You can perhaps forgive Tottenham Hotspur fans if the notion of looking towards their club’s transfer plans this summer resembles a task too painful to currently comprehend.
Transfer silly season is of course one that those within the white half of London have always possessed a begrudging soft spot for. If the winds of transfer change are blown their way with a little too much force from the men within Fleet Street, then despite few being willing to admit it, you won’t find too many unwilling to sail within them.
This season however, the looming variable of Champions League football is one that hovers over the future plans with menace and with so much riding on their ability to achieve a top-four finish, the topical discussion about just who might be joining the club this summer has been put on ice.
Yet while you imagine the potential departure of Gareth Bale owes quite a lot to supporters’ reluctance to look past their crunch Premier League tie with Chelsea, it might not just be within those looking to leave the club, that you can proportion all of fans’ worries.
Because with Andre Villas-Boas’ squad now wearily, scraping through the campaign’s run-in, the painful gaps and lack of depth that seem to have been woefully exposed during Tottenham’s recent run suggest that their transfer plans might need to encompass an awful lot more than simply the feted addition of a top class striker.
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It’s easy to overplay the sort of wobbles that Spurs have been experiencing of late. Every side will experience a tough spell of form as the season progresses and unfortunately for Spurs, they seem to yet again have left it until the most important part of the season to endure theirs.
But it’s within quite how you chose to frame their recent run of form – one that’s seen their top four quest stutter with just the two wins in six – that you can gauge as to quite how much worry needs to be heaped on their potential summer blueprint.
Comparing Tottenham Hotspur’s season to a very impressive, yet eternally fragile house of cards might be veering on the brutally harsh. But judging by quite how exposed the club has been by the intermittent losses of both Gareth Bale and Aaron Lennon in recent games. And what’s more, it’s been an accident waiting to happen all season long.
Judging by the abject lack of anything regarding even a poor man’s replacement on the bench for either Bale or Lennon, there have been times this term where you’ve wondered whether the Spurs hierarchy have even contemplated the notion either of their feted duo might actually miss a few games this season.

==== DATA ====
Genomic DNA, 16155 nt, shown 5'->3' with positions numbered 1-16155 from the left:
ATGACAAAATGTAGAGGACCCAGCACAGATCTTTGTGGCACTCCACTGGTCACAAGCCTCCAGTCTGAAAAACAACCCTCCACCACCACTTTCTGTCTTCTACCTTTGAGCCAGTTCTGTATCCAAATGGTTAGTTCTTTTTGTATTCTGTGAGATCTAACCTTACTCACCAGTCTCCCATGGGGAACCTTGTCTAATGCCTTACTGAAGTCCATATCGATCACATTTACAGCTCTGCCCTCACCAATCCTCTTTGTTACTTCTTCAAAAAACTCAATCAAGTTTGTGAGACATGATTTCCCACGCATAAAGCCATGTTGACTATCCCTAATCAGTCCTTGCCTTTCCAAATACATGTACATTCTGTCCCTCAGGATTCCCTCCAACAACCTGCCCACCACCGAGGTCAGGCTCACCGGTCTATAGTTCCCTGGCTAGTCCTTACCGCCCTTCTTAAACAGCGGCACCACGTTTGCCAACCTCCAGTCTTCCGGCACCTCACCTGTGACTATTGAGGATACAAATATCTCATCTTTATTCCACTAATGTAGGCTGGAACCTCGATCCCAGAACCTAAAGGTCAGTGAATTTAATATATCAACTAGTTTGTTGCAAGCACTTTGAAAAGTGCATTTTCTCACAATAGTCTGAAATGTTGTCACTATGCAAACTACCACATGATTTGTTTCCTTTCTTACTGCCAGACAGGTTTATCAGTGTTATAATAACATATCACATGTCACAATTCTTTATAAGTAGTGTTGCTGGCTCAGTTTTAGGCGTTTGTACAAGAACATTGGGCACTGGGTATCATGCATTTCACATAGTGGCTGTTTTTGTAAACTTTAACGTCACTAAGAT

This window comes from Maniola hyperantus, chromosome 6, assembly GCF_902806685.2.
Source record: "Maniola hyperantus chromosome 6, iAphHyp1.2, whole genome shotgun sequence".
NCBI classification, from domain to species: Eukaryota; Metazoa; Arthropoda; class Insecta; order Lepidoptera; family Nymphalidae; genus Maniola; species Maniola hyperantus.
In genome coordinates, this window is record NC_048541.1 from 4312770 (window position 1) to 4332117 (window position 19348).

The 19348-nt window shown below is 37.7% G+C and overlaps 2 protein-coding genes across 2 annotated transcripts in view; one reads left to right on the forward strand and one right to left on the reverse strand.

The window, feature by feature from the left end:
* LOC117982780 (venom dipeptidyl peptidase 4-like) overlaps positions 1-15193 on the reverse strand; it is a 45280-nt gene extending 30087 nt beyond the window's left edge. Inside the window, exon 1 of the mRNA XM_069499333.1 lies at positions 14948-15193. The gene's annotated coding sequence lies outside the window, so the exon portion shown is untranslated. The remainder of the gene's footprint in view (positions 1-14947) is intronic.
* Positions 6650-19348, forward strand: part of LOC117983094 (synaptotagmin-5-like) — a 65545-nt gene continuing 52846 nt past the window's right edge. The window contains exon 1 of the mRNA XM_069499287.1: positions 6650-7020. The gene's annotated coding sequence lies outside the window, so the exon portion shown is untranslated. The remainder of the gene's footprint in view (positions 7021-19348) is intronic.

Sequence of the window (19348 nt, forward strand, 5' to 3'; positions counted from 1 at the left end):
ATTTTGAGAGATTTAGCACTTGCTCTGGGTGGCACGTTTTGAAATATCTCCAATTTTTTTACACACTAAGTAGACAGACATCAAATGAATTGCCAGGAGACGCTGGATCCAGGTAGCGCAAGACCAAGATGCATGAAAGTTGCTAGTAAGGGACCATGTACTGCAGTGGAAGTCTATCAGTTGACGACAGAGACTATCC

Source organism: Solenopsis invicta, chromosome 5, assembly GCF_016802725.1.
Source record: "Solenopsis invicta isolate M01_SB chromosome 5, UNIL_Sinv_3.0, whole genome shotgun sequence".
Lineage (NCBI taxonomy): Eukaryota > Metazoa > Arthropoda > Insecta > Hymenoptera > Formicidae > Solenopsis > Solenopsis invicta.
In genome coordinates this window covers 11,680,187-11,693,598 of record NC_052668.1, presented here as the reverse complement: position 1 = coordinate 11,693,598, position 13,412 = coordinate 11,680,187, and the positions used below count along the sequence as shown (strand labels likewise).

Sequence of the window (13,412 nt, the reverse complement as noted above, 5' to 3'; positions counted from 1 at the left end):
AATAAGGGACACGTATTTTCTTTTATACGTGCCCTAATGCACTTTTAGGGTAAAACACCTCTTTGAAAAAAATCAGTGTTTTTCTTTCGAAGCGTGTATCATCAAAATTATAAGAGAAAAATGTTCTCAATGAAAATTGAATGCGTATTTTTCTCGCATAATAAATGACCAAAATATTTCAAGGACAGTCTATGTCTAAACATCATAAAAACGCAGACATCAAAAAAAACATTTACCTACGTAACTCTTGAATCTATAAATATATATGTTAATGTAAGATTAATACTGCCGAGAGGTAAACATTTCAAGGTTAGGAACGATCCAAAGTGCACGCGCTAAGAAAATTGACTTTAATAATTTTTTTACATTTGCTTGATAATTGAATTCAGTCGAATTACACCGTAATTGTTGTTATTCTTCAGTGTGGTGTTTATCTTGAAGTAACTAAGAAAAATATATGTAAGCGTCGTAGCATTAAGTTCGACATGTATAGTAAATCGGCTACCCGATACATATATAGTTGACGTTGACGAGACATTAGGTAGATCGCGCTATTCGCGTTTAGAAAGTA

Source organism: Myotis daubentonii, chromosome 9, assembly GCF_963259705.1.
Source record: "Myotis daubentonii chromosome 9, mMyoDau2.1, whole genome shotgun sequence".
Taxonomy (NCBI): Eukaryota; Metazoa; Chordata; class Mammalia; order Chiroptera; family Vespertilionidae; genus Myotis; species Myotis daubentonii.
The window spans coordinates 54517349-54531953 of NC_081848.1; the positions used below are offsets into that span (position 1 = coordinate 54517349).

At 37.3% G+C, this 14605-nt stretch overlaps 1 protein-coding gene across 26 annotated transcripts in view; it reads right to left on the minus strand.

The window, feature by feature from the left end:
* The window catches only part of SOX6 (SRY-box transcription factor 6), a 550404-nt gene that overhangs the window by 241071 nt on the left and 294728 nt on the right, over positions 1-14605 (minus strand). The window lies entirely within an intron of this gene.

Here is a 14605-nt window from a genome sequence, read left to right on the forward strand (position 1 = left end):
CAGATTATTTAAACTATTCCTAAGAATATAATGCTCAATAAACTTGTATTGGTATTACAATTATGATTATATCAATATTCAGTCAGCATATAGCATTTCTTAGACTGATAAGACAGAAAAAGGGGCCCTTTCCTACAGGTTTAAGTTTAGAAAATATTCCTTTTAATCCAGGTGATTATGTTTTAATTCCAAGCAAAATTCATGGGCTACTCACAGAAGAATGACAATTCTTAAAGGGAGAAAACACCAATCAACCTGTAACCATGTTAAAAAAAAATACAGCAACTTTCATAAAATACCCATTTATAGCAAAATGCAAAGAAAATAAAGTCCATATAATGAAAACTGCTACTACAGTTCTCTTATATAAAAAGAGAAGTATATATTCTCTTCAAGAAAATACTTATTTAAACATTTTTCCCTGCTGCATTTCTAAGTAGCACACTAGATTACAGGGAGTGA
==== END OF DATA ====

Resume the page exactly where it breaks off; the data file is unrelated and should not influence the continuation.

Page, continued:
And when you consider the corners that the club have already cut in regards to the lack of another striker this season, that seems an extremely bold shortcut indeed and the lack of astute cover is one that could ultimately have a determining effect upon Villas-Boas’ efforts to attain fourth-place.
But where does this leave Spurs at the end of the season?
If the club are going to qualify for the Champions League this season, while no one connected with the club will care much for how they’ve done it – simply as long as they do – it’s going to be by the skin of their teeth. Bar a huge change in fortunes, the odds are that Spurs are going to do the bare minimum to dine upon European football’s finest table.
Some have suggested that the lucrative financial reward will be enough to solve their striking woes and so much more.
Yet for starters, Spurs are in desperate need of at least one top-level striker and a quality left-back and if recent reports are to be believed, chairman Daniel Levy is already keen on cutting one corner already, by suggesting to Villas-Boas that Rose’s return is enough to counter-act the need to strengthen out on the left-hand side.
But the truth is, Tottenham’s woes sink far deeper than simply the superficial and until the club digs beneath their starting XI and attempts bolstering the squad as a whole, their league campaigns are always going to be ‘just the couple of injuries’ away from a serious wobble. As we’re finding out again, that simply isn’t good enough.
Defensively, the club simply doesn’t possess enough depth to cater for either the flailing Benoit Assou-Ekotto or the equally inconsistent Kyle Walker out on the adjacent side.
In midfield, while few could have predicted the speed of Scott Parker’s regression, the success of Mousa Dembele has dangerously cloaked the anemic lack of quality past his own eclectic set of gifts.
Attacking wise, while the trio of Clint Dempsey, Gylfi Sigurdsson and Lewis Holtby are all capable, when Spurs have been desperate to replicate the pace and penetration that is so vital to their success, too often the trio have served to produce the same, ineffective answer to an all-too familiar problem.
Such an evaluation may be a harsh one considering Holtby’s on going integration into English football, the loss of Sandro and the questionable backing that Villas-Boas has received this term. And furthermore, had Spurs addressed all of the above, the odds are they’d be challenging for the title and not simply fourth spot.
No one’s asking Levy to shell out money he doesn’t have in bringing in expensive players simply to sit on the periphery. But Tottenham must start looking at the bigger picture squad-wise and that means adding more than simply shelling out for just the one marquee striker.